Coral reefs are the backbone of ocean biodiversity, as well as industries that support over 500 million people worldwide.

They are, however, some of the most threatened habitats on earth. Vulnerable to temperature changes that destabilise their delicate ecosystems, some scientists estimate that up to 90% of the world’s coral could be gone by 2050 owing to climate change. This would have devastating consequences for ocean plants and animals, as well as the millions of communities who rely on fishing for their sustenance and livelihoods.

‘Global warming has caused unprecedented increases in sea surface temperatures, which kills coral,’ says Dr Melita Samoilys, a research fellow at Oxford’s Department of Zoology. ‘Corals cannot survive even just a few degrees of temperature rise because of their remarkable symbiotic relationship with microscopic algae called zooxanthellae. These zooxanthellae feed the coral and enable them to form into reefs. Zooxanthellae can only survive in a narrow temperature range, so cannot cope with temperature increases caused by climate change. When the water gets too warm, the algae, which allow the coral to survive and give them their beautiful colours, desert the coral – hence “coral bleaching” occurs.’

Coral bleaching, so called because of the ghostly white colour taken on by dead coral, has increased rapidly over the last few years. Dr Samoilys says: ‘Changes in weather patterns, such as El Niño and La Niña, have been connected to climate change and cause a rise in sea surface temperatures. Over the last few years, we have seen summer sea surface temperatures exceed corals’ comfort zone almost every year.’ Intense summer temperatures in 2016 and 2017 alone are blamed for the coral bleaching of nearly half of the Great Barrier Reef, a reef structure so large that it can be seen from outer space.

The mass coral bleaching occurring on enormous scales globally is a startling and accurate indicator of how much our climate is changing

Dr Melita Samoilys

‘Massive coral mortality, such as in the Great Barrier Reef, has a dramatic effect on marine life,’ says Dr Samoilys. ‘Coral reefs are one of the most biodiverse ecosystems on the planet, and their loss has a major impact on other invertebrates, vertebrates and plants. We are seeing a disappearance of fish species that are highly dependent on live coral for food and shelter. Reef sharks, too, are rapidly disappearing in developing countries such as Kenya and Tanzania, where they are at a critical level of depletion. Large predatory fish such as sharks are a critical component of a reef’s food chain and their loss precipitates a cascade of disruption throughout reefs.’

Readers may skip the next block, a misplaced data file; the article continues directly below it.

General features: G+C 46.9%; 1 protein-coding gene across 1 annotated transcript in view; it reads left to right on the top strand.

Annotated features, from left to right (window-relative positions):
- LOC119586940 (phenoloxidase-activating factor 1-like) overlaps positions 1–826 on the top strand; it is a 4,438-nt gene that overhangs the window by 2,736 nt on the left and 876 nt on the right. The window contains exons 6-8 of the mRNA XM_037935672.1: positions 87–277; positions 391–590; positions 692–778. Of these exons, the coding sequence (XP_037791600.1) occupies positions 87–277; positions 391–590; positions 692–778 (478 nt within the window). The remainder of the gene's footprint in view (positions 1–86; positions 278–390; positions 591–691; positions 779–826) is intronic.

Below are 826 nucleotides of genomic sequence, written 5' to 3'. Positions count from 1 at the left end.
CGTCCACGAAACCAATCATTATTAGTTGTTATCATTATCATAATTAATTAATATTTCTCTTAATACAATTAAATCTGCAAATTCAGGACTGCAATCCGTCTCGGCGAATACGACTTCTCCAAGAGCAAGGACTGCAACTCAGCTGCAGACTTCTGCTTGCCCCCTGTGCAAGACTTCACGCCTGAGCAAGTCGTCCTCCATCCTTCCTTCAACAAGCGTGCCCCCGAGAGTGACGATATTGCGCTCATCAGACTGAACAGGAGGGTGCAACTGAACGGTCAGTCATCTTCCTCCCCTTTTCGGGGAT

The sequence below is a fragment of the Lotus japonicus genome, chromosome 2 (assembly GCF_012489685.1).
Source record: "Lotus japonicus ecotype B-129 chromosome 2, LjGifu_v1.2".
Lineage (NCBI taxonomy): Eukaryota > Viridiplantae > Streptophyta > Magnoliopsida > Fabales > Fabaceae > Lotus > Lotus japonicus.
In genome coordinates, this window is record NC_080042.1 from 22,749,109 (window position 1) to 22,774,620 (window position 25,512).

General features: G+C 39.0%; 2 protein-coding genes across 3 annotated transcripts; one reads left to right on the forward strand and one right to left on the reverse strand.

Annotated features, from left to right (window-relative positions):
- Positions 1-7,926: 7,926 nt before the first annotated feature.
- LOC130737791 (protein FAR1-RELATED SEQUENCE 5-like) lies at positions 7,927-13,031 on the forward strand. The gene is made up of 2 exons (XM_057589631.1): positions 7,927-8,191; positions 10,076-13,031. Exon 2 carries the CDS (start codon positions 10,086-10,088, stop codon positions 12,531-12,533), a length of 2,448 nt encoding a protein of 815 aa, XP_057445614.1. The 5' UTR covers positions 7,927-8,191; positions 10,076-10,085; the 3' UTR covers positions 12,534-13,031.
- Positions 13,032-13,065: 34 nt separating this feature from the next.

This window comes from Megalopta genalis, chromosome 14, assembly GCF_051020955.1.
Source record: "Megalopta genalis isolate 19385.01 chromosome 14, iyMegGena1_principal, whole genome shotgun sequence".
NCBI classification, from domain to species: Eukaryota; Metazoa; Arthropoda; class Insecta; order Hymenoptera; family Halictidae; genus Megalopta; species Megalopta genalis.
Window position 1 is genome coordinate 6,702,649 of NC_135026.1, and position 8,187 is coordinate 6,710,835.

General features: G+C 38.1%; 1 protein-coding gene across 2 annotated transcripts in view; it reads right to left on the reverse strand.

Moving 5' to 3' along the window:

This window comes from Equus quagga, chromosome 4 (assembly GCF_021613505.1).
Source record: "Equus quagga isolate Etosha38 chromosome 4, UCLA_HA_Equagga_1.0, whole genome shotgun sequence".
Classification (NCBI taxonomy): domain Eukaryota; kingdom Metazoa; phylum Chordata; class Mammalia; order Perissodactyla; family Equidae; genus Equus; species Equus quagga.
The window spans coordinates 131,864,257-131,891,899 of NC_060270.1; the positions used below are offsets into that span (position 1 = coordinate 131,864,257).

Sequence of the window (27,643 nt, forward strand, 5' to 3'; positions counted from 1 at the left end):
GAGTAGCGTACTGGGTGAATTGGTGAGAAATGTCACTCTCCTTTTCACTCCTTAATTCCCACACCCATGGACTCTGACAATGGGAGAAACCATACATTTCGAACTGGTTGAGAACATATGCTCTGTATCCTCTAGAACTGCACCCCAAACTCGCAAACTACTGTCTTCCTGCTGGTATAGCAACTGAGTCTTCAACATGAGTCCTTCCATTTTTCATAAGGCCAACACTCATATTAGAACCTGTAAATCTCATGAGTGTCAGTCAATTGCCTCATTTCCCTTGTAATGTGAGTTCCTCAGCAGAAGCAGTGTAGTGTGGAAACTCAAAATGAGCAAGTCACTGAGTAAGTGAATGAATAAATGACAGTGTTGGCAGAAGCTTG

Not only is ocean biodiversity under threat, but so are the coastal communities that rely on the ocean to survive. ‘In the western Indian Ocean alone, we estimate there are 60 million people dependent on coral reefs for their livelihoods,’ says Dr Samoilys. ‘Local fisheries are vital to the economies of developing countries, for food as well as income. Reefs also create a barrier protecting coastlines, which is essential to defend villages against ocean storms. They protect lagoons against seasonal weather like monsoons, which can last several months, allowing fishers to continue to fish in the lagoon. This is critical for their livelihoods.’

Despite this bleak picture for coral reef survival, researchers are continuing to look for ways to save and conserve reefs. ‘When a reef dies, the reef structure is still there, in carbonate rock form. And there are usually a few isolated coral colonies still alive,’ explains Dr Samoilys. ‘What we are working on is trying to understand if it is possible for coral larvae to settle and grow when the reef is no longer functioning – if it has the potential to return.’

Going forward, the future of coral reefs is uncertain. Dr Samoilys says: ‘Reefs’ responses to elevated sea surface temperatures are highly variable and not always predictable; some species are very sensitive, while others are more tolerant. Thus, as we go forward into a future with warmer seas, the community of coral species on a reef will change.

‘The response of reef fishes, too, is also highly variable. Some species that are highly dependent on live coral are likely to go locally extinct. Others may survive a changed ecosystem – these are often larger, more important species in fisheries, which is a good thing for people dependent on fishing. It also means, however, that these species’ populations need to be safeguarded now so they survive into the future.

‘The mass coral bleaching occurring on enormous scales globally is a startling and accurate indicator of how much our climate is changing.’

In light of the increasing damage wrought by climate change, controlling for other factors that affect reefs is becoming even more important. ‘Maximising the resilience of reefs to hot water is a primary objective of conservationists,’ says Dr Samoilys. ‘There is strong evidence that the healthier the general state of the reef, in terms of its fish populations and the surrounding water, the more resilient it will be to climate change.’ This means combating pollution and overfishing, in order to give reefs the healthy environments they need to bounce back.

‘But ultimately the most important thing we can do to preserve coral reefs is to address climate change. Governments need to get serious about changing policies across all sectors to reduce greenhouse gas emissions. Emissions need to be central to all domestic policies; there is no “later” for climate change.’